Tuesday, February 14, 2006

The Original Imagist

After reading H.D. over, I can see why she'd term herself an imagist. I think poems such as "Sea Rose," "Pear Tree," and "Sea Violet" have such a breathtaking loveliness to them. There is a cool, graceful sensuality to these poems which I found rather striking. Rather than being overly subsumed by the fruit and flower imagery, she uses them in perfect unison attributing significance to those flower and fauna that might be historically be overlooked.

I thought it was fascinating how she took what we might interpret to be marginalized flowers and fruits and attribute them with a grace that is at once striking and lovely. For example, in "Sea Rose," she took a flower that is "thin, and sparse of leaf" and yet attributes it with a long-deserved beauty and grace. In fact, she mentions that it is more precious than a wet rose on a single stem. By inverting those binaries interpretations of grace, beauty, and abundance I think she comments inadvertently on the nature of beauty, asthetics, and form -- which reign as important elements in her poetry as well.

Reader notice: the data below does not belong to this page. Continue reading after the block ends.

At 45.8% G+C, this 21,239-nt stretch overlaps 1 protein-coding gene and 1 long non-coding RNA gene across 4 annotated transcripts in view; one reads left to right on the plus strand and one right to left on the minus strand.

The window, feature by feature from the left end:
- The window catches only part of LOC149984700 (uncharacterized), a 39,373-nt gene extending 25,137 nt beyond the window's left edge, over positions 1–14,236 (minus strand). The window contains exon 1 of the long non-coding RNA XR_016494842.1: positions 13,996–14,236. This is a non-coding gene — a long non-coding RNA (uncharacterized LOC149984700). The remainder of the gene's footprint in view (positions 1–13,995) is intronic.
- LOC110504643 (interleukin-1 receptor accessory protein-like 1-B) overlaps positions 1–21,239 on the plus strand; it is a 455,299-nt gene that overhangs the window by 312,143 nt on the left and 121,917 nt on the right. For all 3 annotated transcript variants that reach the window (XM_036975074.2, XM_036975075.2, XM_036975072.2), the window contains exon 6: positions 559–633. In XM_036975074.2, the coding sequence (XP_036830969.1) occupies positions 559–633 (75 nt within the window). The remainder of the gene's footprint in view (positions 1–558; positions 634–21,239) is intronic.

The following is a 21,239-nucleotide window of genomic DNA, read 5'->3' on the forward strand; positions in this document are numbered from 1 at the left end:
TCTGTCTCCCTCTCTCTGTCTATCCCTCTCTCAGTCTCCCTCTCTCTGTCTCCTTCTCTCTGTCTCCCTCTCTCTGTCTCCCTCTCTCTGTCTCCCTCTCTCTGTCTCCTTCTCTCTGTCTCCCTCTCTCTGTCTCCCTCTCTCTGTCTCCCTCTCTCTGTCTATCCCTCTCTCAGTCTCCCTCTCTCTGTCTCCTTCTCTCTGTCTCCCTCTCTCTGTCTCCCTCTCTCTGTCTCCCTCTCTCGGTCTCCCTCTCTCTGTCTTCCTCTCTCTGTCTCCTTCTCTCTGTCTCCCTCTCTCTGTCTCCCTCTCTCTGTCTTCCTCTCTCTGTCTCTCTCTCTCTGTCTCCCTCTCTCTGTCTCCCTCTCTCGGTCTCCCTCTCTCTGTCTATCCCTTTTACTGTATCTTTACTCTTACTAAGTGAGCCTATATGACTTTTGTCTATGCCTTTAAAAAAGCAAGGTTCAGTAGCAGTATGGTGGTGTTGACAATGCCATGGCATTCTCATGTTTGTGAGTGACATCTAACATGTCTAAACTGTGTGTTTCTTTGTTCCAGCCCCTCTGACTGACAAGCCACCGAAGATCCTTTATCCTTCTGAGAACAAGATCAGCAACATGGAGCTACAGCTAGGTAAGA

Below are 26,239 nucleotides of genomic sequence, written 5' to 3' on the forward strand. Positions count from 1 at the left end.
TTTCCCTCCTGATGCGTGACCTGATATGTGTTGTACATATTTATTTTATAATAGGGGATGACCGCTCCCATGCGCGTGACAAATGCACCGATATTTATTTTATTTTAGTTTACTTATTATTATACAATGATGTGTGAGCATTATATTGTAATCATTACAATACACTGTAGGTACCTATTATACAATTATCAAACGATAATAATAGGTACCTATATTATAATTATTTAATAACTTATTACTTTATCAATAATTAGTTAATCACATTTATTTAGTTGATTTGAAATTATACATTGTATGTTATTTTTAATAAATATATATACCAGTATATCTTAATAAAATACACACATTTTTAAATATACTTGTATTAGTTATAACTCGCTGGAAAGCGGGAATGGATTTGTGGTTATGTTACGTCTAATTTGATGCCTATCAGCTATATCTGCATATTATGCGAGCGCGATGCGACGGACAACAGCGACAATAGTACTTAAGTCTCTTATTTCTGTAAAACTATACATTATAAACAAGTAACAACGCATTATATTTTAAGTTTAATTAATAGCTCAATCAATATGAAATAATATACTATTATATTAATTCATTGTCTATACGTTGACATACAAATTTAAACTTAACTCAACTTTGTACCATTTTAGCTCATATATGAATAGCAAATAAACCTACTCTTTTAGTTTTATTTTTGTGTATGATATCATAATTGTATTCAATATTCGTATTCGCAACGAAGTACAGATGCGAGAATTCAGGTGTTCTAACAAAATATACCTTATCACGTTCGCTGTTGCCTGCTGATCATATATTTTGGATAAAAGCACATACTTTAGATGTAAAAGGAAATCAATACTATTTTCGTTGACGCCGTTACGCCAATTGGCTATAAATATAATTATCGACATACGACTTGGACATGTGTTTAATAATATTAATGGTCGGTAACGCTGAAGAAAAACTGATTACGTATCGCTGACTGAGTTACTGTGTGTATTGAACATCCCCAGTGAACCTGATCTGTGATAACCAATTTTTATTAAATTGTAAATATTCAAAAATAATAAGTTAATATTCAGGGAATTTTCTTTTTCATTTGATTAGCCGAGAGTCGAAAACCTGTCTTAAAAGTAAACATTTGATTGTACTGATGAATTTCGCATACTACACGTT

I also found her comment in Norman Pearson's introduction to Trilogy to be fascinating. For example, in a note to Pearson, she clarifies her role as a poet: "I do not want to pick out gems or be a 'clear-cut crystal.' That catch phrase is easy for journalists. A seed is not a crystal..." (vi). It seems as if she didn't see her poetry as a mechanical, efficient slice of prose (as Pound claimed Modern Poetry should be). So, while it may have some of these characteristics on the surface -- its also a beautiful amalgam of discrete, simple, yet elegant images -- which makes poetry a pleasure to read.

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